The usual course of events unfolded, something that at one point I seem to recall being almost a bi-weekly event. The local hospital were, as usual, great, seeing us straight away……nothing too much trouble. She managed to get to the eye clinic so that they could check the pressure behind them (albeit with a rather dubious driver pushing her wheelchair…… of course!). The staff in the clinic were fantastic……fussing over her, and putting a smile on her face for the first time during the whole day. The outcome was that the pressure behind her eyes seems to have increased…………bugger! (This is the quickest way to test for symptoms of IIH, the condition my daughter suffers from – check out the wonderful IIH Support website if you want to find out more about it.) So after going back to the ward, and with the great team of paediatricians communicating with the neurologists in Southampton, our knight in shining armour informed us that she would be starting back on a course of steroids again. Not something we or she wanted to hear, but something that we’d already predicted would happen, minutes before we were told. Fortunately, we were discharged, although I have to say, it looked touch and go whether she would be up to going home, for much of our time there. So here we are, what feels like back to square one almost. My waking and sleeping thoughts still haunted by that day, my daughter being chased down by something unforeseen, me…….unable to protect her. It shouldn’t be about me……….I know. But once again I feel so helpless. You sit and wait, hold her hand, push her around the hospital in the wheelchair, find her drinks, try and comfort her in every way possible………..but it never seems enough. I truly thought over the last few months that things were heading in the right direction, and with a new school year, and more importantly, a new school, looming on the horizon in September, we as a family had hoped that things were all heading in the right direction. But that’s not how it feels at this very moment. I hope as the one medical professional we trust above all others said, that it’s just a ‘blip’, but it doesn’t feel that way, not now, not when things seemed to be going so well.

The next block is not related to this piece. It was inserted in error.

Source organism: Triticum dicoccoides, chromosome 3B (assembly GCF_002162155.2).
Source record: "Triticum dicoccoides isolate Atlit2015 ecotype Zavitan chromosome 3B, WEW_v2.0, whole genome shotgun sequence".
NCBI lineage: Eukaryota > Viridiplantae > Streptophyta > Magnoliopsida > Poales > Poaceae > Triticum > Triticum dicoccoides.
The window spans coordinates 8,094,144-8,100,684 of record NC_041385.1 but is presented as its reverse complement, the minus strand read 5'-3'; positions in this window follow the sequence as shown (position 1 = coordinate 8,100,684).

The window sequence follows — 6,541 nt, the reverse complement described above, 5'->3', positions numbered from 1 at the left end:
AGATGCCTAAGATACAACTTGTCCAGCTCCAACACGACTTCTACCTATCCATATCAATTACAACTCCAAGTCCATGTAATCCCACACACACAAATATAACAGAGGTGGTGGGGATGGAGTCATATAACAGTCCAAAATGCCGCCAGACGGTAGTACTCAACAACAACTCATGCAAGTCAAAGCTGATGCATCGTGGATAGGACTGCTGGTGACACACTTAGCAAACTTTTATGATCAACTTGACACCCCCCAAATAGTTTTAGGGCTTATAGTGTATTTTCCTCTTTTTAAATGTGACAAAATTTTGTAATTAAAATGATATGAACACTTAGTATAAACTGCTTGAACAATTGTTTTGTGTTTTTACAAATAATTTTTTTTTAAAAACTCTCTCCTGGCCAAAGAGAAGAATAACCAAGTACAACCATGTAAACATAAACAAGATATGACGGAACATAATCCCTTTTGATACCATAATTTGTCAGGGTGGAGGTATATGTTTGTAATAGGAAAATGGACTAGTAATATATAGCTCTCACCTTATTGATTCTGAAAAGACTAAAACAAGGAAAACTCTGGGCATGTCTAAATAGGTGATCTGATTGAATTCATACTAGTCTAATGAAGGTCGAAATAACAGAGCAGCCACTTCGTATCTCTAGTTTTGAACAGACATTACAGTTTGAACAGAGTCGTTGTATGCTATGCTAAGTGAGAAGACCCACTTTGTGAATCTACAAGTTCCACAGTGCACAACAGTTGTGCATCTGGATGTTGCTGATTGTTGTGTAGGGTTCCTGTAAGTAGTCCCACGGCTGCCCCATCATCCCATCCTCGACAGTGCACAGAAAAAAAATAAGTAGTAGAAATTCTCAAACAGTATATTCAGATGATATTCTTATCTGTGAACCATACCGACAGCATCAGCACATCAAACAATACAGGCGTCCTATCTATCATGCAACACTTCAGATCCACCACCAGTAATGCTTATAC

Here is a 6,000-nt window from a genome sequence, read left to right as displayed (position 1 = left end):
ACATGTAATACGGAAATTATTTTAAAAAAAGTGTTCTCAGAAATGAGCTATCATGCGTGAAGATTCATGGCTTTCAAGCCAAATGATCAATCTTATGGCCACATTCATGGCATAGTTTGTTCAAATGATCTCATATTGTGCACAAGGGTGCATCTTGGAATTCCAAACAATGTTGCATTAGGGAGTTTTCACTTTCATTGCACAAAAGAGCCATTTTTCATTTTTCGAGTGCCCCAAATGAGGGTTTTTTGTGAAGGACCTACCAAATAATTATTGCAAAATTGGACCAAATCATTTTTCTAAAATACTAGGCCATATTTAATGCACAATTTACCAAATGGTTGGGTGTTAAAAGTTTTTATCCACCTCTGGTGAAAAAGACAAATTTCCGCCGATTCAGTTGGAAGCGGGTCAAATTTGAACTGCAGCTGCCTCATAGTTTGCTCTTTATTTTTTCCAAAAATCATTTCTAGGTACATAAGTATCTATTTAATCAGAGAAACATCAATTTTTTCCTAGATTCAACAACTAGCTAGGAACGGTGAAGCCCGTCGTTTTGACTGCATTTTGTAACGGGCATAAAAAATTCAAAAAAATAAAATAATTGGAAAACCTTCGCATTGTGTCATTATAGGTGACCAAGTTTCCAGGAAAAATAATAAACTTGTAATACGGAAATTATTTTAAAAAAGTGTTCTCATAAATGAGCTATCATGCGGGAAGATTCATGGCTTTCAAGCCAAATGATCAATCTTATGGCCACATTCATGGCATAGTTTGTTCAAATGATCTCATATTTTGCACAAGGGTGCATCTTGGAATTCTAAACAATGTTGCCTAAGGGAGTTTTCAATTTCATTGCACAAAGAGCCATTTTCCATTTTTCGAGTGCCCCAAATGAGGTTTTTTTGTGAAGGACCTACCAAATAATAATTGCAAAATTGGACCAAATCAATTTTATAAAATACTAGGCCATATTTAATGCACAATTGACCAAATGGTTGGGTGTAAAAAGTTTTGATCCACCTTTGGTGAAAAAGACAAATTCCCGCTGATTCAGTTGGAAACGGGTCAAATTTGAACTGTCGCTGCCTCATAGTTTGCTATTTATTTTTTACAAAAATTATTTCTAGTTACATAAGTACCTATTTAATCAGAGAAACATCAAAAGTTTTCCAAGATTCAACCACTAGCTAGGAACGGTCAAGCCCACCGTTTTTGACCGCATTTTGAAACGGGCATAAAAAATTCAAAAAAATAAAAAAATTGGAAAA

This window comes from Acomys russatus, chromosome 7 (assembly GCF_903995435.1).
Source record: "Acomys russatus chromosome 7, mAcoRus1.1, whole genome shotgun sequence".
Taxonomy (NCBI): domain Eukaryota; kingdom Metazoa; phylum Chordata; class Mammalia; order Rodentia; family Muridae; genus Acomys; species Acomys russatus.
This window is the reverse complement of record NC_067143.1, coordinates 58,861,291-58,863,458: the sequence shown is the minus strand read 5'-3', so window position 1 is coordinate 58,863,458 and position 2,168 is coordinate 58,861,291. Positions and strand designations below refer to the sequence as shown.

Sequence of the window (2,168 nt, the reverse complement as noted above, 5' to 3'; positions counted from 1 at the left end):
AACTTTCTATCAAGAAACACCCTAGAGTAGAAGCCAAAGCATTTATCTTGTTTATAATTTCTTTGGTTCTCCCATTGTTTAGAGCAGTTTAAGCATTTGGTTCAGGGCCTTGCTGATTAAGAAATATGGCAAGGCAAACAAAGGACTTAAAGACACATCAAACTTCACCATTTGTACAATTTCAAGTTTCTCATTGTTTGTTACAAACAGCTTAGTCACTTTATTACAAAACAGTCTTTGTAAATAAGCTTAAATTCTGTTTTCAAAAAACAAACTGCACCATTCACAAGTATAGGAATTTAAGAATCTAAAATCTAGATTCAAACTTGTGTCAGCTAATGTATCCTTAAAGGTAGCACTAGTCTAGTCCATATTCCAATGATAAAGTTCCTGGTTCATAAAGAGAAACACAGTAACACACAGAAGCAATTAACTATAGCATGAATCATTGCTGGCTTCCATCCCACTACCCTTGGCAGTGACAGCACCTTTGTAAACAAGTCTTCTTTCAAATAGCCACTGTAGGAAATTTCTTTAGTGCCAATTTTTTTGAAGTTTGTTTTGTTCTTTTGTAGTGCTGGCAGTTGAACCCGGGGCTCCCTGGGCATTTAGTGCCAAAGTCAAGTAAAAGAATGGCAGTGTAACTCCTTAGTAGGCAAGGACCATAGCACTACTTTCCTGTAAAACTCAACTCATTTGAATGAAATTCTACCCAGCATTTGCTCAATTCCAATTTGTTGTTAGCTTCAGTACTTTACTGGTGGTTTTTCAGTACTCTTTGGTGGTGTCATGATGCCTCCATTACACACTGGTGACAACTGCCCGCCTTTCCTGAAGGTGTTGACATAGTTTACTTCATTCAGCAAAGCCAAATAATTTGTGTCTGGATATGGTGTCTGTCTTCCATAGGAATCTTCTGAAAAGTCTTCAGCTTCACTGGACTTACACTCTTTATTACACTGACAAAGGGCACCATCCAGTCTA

So I suppose all we can do is wait, something I really, really hate. As I sit here now, the illuminated screen of the computer lighting up the room, daylight gently filtering through the sides of the curtains, I wonder what the coming weeks and months will bring, haunted by memories of that fateful day, the tentacles from it that still have hold of my daughter. 001The bright orange shirt is tucked away with my hockey sticks, just out of sight over my shoulder. I wonder if I should put it on, face my demons, or perhaps never wear it again. In theory it should make me stronger………just as picking up one of my hockey sticks does, but somehow this feels different, scary, frightening somehow. Oh well, off to see if sleep can claim me for a couple of hours. Wish me luck!


Your thoughts are much appreciated..........Thanks!